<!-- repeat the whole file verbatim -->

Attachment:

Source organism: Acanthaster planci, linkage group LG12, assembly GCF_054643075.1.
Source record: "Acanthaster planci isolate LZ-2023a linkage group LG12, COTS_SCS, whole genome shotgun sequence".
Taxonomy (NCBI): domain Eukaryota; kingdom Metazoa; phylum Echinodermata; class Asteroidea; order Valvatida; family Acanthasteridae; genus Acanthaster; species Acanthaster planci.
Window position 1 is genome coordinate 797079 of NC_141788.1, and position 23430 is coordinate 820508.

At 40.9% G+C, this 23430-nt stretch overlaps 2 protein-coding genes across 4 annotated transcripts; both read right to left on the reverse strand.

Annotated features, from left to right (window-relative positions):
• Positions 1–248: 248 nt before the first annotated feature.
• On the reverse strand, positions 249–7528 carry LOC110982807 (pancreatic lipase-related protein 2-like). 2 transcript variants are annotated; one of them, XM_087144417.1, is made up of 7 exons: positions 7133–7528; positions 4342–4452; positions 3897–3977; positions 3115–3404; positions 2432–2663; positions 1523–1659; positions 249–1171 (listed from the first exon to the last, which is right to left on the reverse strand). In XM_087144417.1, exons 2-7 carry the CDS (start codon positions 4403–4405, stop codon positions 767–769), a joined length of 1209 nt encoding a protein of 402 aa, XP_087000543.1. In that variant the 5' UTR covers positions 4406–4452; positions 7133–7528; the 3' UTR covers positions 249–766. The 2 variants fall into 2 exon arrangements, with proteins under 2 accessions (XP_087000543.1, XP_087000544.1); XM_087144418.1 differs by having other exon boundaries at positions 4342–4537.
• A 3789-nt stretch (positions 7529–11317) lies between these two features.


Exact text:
Source organism: Acanthaster planci, linkage group LG12, assembly GCF_054643075.1.
Source record: "Acanthaster planci isolate LZ-2023a linkage group LG12, COTS_SCS, whole genome shotgun sequence".
Taxonomy (NCBI): domain Eukaryota; kingdom Metazoa; phylum Echinodermata; class Asteroidea; order Valvatida; family Acanthasteridae; genus Acanthaster; species Acanthaster planci.
Window position 1 is genome coordinate 797079 of NC_141788.1, and position 23430 is coordinate 820508.

At 40.9% G+C, this 23430-nt stretch overlaps 2 protein-coding genes across 4 annotated transcripts; both read right to left on the reverse strand.

Annotated features, from left to right (window-relative positions):
• Positions 1–248: 248 nt before the first annotated feature.
• On the reverse strand, positions 249–7528 carry LOC110982807 (pancreatic lipase-related protein 2-like). 2 transcript variants are annotated; one of them, XM_087144417.1, is made up of 7 exons: positions 7133–7528; positions 4342–4452; positions 3897–3977; positions 3115–3404; positions 2432–2663; positions 1523–1659; positions 249–1171 (listed from the first exon to the last, which is right to left on the reverse strand). In XM_087144417.1, exons 2-7 carry the CDS (start codon positions 4403–4405, stop codon positions 767–769), a joined length of 1209 nt encoding a protein of 402 aa, XP_087000543.1. In that variant the 5' UTR covers positions 4406–4452; positions 7133–7528; the 3' UTR covers positions 249–766. The 2 variants fall into 2 exon arrangements, with proteins under 2 accessions (XP_087000543.1, XP_087000544.1); XM_087144418.1 differs by having other exon boundaries at positions 4342–4537.
• A 3789-nt stretch (positions 7529–11317) lies between these two features.